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I'm interested to learn about how discrete/'event' based elements are incorporated into optimisation problems. Hopefully this is an interesting problem in its own regard, it's inspired by a daily occurrence in my life.

The problem stated in english is:

What is the optimal strategy to unlock my car with its remote, soonest, as I walk towards it?

The function that determines when the remote will be able to unlock the car is dependent on the battery voltage $V$ and the distance I am from the car $d$:

$$f(V,d) = \alpha \frac{V}{d^2}$$

  • If this value goes over some threshold $\tau$, the car will unlock.
  • $\alpha$ accounts for some fun (but unknown) stuff like the permeability of air and so on (let it be 1 if you like).
  • I am walking towards the car at a constant velocity $u$, from an initial distance $D$.
  • The car is not unlockable at $D$.
  • The initial voltage $V_0$ is positive but unknown.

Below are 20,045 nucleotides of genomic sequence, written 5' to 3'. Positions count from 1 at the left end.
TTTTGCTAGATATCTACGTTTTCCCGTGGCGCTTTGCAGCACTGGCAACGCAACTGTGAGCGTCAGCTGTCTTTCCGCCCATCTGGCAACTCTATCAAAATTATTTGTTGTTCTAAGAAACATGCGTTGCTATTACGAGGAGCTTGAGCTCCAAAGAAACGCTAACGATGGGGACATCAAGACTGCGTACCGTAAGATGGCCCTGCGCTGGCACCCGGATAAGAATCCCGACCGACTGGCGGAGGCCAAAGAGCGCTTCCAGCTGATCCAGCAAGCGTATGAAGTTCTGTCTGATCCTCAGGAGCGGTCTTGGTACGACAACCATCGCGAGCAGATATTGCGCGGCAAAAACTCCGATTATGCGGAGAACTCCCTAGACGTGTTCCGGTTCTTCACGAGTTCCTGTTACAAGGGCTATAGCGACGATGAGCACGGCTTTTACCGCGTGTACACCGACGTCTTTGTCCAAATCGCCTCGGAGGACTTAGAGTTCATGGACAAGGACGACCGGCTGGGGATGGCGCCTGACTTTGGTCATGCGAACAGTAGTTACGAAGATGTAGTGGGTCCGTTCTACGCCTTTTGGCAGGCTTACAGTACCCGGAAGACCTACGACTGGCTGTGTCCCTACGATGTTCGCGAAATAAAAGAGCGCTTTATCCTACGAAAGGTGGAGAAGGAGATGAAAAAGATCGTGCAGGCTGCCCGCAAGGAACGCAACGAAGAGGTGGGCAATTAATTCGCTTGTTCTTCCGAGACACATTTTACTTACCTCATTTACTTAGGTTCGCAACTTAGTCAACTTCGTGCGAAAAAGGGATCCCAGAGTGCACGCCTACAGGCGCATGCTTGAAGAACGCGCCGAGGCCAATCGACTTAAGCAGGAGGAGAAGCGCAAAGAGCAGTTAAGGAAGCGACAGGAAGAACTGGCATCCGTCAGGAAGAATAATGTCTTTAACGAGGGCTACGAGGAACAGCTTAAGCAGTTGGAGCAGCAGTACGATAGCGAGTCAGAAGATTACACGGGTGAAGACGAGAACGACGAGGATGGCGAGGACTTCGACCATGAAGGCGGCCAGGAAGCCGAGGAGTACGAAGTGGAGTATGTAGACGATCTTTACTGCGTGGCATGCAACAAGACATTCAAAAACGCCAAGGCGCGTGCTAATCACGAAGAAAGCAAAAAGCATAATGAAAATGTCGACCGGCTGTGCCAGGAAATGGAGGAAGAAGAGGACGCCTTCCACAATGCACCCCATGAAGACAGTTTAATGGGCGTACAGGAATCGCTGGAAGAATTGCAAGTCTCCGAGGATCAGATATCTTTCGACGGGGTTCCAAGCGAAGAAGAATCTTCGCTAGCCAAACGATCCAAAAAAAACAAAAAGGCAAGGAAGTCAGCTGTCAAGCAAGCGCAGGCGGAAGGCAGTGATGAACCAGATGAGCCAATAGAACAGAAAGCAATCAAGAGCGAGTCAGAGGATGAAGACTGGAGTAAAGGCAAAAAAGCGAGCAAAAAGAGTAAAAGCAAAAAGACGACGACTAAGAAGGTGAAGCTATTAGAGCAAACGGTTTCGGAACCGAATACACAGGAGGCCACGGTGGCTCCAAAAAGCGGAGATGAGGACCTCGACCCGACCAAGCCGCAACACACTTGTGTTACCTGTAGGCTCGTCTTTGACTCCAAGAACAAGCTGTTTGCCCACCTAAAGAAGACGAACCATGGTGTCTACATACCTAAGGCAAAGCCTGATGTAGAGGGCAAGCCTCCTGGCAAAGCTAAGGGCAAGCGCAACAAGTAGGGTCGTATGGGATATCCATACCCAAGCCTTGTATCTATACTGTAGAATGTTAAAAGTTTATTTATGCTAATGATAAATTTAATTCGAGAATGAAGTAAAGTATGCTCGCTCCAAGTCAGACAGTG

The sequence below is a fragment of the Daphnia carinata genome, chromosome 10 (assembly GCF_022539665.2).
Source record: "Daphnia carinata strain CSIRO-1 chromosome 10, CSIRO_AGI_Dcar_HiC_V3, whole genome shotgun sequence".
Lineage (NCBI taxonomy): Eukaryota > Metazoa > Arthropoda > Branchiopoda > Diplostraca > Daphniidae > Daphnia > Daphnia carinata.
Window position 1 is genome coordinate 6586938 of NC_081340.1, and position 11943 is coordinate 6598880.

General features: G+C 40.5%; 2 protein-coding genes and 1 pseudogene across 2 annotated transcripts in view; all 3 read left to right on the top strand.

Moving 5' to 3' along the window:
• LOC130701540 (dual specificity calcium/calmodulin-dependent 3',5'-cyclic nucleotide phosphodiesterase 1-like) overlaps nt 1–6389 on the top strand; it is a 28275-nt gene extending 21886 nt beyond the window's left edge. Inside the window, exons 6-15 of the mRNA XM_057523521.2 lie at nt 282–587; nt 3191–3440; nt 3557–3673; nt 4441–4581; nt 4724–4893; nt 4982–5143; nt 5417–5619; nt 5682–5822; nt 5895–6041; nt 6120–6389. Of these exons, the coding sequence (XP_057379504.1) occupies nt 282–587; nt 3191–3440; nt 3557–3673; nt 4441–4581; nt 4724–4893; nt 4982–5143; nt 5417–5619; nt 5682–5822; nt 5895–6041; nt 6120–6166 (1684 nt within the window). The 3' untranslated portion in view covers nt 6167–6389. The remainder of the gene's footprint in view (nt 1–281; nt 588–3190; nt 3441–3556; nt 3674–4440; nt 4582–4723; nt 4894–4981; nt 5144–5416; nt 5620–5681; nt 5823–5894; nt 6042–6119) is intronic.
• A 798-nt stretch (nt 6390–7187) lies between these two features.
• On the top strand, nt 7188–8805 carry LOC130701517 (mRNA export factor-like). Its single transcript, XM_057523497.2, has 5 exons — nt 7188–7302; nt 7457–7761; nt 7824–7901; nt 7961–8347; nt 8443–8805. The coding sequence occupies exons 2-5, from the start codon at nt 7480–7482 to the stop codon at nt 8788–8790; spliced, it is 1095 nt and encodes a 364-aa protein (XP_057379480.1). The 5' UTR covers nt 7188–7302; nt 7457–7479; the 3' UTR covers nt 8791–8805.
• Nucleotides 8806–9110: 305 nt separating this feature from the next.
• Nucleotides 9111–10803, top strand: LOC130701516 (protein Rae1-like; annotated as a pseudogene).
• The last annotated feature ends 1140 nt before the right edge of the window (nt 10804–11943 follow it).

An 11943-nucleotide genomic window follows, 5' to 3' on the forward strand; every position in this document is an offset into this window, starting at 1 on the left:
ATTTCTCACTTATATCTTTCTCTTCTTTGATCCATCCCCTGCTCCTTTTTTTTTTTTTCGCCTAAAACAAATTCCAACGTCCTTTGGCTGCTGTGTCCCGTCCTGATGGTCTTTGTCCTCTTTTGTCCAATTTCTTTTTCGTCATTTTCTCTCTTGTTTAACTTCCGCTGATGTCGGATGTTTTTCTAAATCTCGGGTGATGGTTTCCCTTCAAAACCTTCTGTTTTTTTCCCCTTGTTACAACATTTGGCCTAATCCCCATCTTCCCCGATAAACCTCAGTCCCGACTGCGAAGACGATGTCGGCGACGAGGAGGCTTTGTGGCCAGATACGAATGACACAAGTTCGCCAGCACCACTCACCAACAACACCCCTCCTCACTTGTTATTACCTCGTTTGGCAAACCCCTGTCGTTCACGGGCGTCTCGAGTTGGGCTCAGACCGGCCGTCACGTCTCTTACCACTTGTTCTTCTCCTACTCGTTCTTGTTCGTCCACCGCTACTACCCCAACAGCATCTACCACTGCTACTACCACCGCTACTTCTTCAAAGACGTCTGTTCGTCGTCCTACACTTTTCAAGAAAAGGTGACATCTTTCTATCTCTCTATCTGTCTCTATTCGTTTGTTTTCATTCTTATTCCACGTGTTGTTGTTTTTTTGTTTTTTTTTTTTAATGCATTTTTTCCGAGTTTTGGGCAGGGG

• After each attempt to unlock the car the remote the voltage $V$ is reduced by a multiplicative factor $\{\beta\in \mathbb{R}\mid 0 < \beta < 1\}$:

$$ V_{n+1} = \beta V_{n}$$

I think that's about it in terms of required information...

(please comment if not, thanks)

Can an optimal schedule (strategy over time) of unlocking attempts be defined, given no initial values?

In order to avoid making the question too broad, the following aren't specific questions, but 'discussion points' :)

  • Obviously if we're given enough values we can figure out a $d$ and use one optimal attempt $(V = V_0)$, but it's more interesting having to account for the Voltage loss in an unknown setting (right?).
  • In general, how are non-linear thresholds like $\tau$ and the event driven schedule of attempts dealt with in problems like this?
  • Is there a difference if the problem states that the complete schedule must be derived prior to the 'walk'? ...That is, compared to adjusting the schedule dependent on new information such as 'the last attempt didn't work'?
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